(Image: AAP/Dan Peled)

What do the following 10 institutional members of the 32-strong Virgin Australia creditor’s committee have in common?

  • Association of Virgin Australia Group Pilots (VIPA)
  • Australian Council of Trade Unions (ACTU)
  • Australian Federation of Air Pilots (AFAP)
  • Australian Licensed Aircraft Engineers (ALAEA)
  • Australian Manufacturing Workers Union (AMWU)
  • Australian Services Union (ASU)
  • Electrical Trades Union (ETU)
  • Flight Attendants Association of Australia (FAAA)
  • Skywest Airlines Pilots Association (SALPA)
  • Transport Workers Unions of Australia (TWU)

They are all registered trade unions or other types of employee representatives.

And how did they get such a big presence on the Virgin creditors committee?

By promising not to move against accounting giant Deloitte as the administrator, in much the same way that then-ACTU secretary Greg Combet orchestrated the ousting of PwC as the early administrators of Ansett, to be replaced by the union-friendly alternative from the newly formed KordaMentha.

There were 69 applications to join the creditors committee and as one of 37 rejected nominees, it was pretty clear yesterday that a pre-meeting deal had been done with the unions.

Deloitte administrator Vaughan Strawbridge flashed up the proposed 32 members and then declared they had a mandate. How so? Because 5282 creditors had already indicated to him that they were comfortable with the composition of the committee.

That would be all the Virgin staff, their unions and professional associations banding together to do a pre-meeting deal to dominate the committee even though the $451 million in staff entitlements have been virtually guaranteed because Virgin will be sold as a going concern.

Creditors are owed almost $7 billion in total but as Strawbridge pointed out when answering one of the many staff questions during yesterday’s creditor meeting (my four questions were all ignored), if something goes wrong for the staff there is always the government scheme to pick up unpaid entitlements, thanks to good old Stan Howard and National Textiles.

Administrator selection matters because they have great power in the ongoing management and sale of the business, answerable to the creditors, via the creditor’s committee, which is like the new board of directors.

Administrators have to make a comprehensive conflict of interest declaration before taking on a gig like this but how do you manage the conflict when the union movement and staff representatives effectively say: ‘Please give us the biggest block of votes on the creditors committee, commit to repay 100% of staff entitlements and promise no redundancies during the course of the administration’.

Well, with many millions of fees up for grabs, you play ball, don’t you?

I registered as a creditor on Sunday citing two different entitlements: unused Velocity points and a credit bank for cancelled flights.

After emailing Deloitte, they sent through the application form to join the creditors committee and that was duly lodged on Sunday as well, along with a pitch about being an independent member to keep the bastards honest.

After that, there was nothing from Deloitte until I emailed them again at 5.46pm on Wednesday afternoon asking for log-in details for yesterday’s 65 minute Microsoft Teams creditors meeting, which had more than 1000 creditors and observers on the call.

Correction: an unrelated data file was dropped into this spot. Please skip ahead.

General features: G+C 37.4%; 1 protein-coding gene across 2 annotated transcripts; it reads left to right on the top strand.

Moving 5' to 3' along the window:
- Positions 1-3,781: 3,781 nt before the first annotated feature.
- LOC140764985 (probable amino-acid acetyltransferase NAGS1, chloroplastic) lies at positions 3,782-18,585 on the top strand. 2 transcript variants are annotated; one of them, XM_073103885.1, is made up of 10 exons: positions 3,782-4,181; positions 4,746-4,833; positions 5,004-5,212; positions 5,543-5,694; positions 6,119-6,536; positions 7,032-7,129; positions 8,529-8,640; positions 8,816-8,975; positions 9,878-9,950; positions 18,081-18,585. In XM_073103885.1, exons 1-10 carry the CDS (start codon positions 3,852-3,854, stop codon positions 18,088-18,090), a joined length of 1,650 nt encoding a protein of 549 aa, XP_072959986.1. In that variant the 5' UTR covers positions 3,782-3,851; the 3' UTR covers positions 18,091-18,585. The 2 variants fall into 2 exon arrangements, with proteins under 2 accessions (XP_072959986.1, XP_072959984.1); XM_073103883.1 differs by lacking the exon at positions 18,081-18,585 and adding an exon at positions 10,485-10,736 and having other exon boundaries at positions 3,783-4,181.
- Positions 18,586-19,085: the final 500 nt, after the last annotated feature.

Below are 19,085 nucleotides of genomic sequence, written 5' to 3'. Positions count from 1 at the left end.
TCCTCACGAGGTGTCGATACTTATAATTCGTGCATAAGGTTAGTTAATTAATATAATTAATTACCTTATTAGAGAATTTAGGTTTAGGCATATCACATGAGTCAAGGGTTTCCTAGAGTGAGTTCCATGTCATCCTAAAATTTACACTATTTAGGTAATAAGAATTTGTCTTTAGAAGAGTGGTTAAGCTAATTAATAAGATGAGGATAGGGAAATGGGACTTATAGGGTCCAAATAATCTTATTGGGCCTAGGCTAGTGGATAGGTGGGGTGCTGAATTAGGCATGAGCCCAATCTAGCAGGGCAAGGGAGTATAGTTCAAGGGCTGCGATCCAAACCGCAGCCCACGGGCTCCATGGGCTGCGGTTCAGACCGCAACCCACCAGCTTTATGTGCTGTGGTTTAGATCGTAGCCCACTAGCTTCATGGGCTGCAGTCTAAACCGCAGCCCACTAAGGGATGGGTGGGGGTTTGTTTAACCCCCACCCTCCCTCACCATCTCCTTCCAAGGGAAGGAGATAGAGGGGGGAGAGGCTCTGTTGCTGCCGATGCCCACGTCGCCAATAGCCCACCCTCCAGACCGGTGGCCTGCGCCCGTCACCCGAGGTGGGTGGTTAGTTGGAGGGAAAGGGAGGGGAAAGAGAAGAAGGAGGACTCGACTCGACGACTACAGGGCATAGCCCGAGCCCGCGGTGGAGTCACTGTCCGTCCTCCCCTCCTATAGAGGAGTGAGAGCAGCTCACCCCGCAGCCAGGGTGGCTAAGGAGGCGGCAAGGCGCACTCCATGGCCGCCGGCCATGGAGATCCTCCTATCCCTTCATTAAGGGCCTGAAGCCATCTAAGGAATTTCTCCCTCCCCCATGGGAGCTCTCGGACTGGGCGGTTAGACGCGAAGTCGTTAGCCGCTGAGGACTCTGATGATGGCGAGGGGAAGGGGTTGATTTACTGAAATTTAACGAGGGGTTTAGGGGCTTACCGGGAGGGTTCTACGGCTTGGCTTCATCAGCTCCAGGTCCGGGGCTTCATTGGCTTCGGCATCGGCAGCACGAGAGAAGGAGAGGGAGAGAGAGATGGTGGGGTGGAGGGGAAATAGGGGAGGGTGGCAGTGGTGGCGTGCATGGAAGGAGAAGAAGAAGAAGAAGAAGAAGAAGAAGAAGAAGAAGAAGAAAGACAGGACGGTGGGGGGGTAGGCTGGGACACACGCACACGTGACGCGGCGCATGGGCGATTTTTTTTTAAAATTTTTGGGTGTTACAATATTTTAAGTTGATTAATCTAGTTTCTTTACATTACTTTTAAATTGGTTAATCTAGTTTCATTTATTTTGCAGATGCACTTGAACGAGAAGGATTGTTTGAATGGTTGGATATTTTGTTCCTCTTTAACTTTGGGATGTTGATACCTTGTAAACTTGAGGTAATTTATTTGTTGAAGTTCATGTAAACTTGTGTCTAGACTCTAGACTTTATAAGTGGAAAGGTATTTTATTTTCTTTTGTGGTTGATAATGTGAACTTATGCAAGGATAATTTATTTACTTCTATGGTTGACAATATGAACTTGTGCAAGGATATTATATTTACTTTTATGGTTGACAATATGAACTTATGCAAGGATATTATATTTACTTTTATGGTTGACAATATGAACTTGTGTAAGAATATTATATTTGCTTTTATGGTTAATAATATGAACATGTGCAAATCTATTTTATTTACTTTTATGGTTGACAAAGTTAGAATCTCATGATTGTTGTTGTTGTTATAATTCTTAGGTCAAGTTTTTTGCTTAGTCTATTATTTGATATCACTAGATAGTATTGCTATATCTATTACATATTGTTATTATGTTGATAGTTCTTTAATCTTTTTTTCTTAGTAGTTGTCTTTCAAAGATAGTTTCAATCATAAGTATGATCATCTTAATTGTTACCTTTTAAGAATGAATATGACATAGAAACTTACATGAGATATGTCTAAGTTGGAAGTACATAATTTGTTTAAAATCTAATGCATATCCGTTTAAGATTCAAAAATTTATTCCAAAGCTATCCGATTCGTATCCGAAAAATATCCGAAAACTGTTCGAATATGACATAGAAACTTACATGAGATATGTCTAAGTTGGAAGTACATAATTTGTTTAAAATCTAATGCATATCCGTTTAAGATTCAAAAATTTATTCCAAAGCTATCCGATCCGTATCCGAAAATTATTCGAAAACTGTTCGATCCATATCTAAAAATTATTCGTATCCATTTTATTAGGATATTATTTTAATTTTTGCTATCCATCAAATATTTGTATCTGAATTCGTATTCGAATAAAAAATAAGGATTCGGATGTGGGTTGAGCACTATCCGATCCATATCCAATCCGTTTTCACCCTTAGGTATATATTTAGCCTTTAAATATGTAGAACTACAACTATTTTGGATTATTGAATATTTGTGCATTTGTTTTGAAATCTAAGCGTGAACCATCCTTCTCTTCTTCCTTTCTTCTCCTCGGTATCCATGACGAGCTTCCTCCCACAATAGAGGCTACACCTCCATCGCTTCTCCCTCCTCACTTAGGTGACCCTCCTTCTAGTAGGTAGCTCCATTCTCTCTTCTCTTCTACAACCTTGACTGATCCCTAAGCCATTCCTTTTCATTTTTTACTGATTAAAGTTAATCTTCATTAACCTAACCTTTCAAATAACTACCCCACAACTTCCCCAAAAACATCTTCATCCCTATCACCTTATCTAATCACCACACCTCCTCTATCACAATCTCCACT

A prompt reply set out the process to join the meeting, which the press were banned from, but there were no words on the creditor committee application, let alone confirmation that it had been rejected in a pre-meeting deal with the unions.

After reading a press report in The AFR last week saying that yesterday’s meeting would be all about nominating for the committee and there would be another meeting next Tuesday to vote on the appointments, I did an approving tweet on the good governance process being used.

In any election, there should be a clear time frame for nominations and then a separate process for voting later, allowing enough time for canvassing and distribution of relevant materials on candidates.

Unions, more than any other institutions, should know and respect this.

Were the bond holders (owed almost $2 billon) or the 10 million Velocity members consulted about having 10 union and employee groups serving on the 32-strong committee? Nope.

The next biggest category is airports which have five spots. There are no Australian banks present, and the federal government has been granted observer rights, presumably for its emissary — former Macquarie Group CEO Nicholas Moore.

After the shareholders, it will be the unsecured bondholders — both in Australia and the US — who take the biggest dollar haircut from the Virgin collapse and they will be pivotal when it comes to voting on any proposed sale.

Whoever offers them the highest cents in the dollar return should win the day and that’s who Deloitte should recommend to the creditors committee.

Some of the bondholders are said to be furious about having their requests to serve on the creditors committee rejected without explanation.

So why not proceed with the original plan of having a formal vote next Tuesday?

With online meetings it doesn’t matter how many appointments are made and it would also be handy if the institutions and corporate entities doing the nominating actually named the specific people who will be representing them.

As things stand, the committee includes groups such as Northern Trust Asset Management and Airframe Leasing Pte Ltd. But who are they and exactly how much do they claim to be owed?